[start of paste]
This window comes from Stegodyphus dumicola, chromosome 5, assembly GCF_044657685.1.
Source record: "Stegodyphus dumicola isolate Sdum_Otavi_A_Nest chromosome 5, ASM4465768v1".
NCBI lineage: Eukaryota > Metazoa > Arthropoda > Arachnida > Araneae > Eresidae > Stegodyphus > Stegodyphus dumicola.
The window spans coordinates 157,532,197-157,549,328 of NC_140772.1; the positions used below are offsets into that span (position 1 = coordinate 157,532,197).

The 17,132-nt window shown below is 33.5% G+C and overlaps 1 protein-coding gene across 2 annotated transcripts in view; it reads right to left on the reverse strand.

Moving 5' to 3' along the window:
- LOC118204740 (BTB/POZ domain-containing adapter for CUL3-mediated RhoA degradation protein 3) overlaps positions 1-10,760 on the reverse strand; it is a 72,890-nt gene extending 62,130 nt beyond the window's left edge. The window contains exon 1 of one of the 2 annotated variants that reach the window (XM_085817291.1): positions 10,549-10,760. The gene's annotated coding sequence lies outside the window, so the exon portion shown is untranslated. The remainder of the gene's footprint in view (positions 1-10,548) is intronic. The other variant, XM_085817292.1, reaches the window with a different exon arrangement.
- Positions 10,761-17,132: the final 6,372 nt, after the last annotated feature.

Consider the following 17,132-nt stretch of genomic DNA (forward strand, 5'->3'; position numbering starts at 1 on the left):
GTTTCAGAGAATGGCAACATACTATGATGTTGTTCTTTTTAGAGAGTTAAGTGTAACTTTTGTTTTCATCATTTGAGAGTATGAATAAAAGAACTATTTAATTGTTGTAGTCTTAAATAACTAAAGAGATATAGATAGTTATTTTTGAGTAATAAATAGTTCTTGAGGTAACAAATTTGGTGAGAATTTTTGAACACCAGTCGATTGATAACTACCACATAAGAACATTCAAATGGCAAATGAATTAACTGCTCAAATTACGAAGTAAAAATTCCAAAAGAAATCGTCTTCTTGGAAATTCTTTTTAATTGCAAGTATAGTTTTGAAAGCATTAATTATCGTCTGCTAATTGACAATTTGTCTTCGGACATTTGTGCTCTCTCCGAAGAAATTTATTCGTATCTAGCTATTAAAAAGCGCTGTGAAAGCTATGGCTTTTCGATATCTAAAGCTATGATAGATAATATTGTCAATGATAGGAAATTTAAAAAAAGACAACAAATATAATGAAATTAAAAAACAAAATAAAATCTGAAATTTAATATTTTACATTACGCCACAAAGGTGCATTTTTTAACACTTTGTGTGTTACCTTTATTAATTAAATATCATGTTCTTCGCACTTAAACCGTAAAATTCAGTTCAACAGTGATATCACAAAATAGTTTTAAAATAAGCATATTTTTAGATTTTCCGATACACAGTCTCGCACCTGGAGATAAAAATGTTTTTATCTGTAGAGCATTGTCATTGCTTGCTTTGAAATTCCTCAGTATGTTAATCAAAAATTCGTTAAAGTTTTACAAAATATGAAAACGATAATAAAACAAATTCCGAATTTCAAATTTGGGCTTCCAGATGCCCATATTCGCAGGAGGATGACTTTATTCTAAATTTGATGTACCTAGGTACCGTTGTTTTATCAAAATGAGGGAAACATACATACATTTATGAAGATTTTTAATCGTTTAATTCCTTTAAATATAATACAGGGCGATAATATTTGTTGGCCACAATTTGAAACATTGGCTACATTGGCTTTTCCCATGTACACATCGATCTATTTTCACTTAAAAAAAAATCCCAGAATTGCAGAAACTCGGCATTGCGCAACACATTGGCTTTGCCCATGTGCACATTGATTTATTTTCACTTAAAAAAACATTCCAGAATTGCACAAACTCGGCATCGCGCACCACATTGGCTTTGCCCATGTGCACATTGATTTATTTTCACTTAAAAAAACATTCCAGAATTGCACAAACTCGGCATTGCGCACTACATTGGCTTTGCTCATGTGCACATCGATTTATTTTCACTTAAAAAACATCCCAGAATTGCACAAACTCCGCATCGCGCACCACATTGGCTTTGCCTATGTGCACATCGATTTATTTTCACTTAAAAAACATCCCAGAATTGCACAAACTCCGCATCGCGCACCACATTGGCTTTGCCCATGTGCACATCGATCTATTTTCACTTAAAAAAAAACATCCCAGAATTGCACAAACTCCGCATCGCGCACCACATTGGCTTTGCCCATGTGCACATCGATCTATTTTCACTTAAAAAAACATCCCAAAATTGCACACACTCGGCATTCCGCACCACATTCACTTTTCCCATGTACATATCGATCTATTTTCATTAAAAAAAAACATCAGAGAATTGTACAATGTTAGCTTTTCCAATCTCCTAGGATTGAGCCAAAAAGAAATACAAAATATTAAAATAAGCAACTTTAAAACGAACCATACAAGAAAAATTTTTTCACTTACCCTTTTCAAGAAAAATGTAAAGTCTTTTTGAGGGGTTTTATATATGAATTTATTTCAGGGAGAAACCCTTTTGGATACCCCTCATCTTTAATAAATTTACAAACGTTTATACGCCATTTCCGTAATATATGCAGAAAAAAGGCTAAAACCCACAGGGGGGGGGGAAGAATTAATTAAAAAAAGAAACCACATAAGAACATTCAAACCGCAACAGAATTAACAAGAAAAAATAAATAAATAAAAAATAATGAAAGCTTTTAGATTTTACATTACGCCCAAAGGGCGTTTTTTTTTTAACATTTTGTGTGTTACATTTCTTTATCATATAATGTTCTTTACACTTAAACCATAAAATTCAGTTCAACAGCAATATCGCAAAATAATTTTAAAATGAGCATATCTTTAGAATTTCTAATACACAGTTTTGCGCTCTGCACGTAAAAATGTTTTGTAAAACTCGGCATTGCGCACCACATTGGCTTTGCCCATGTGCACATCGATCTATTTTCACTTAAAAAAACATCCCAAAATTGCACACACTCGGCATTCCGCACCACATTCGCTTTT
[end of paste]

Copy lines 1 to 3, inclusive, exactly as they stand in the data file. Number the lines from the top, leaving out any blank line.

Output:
This window comes from Stegodyphus dumicola, chromosome 5, assembly GCF_044657685.1.
Source record: "Stegodyphus dumicola isolate Sdum_Otavi_A_Nest chromosome 5, ASM4465768v1".
NCBI lineage: Eukaryota > Metazoa > Arthropoda > Arachnida > Araneae > Eresidae > Stegodyphus > Stegodyphus dumicola.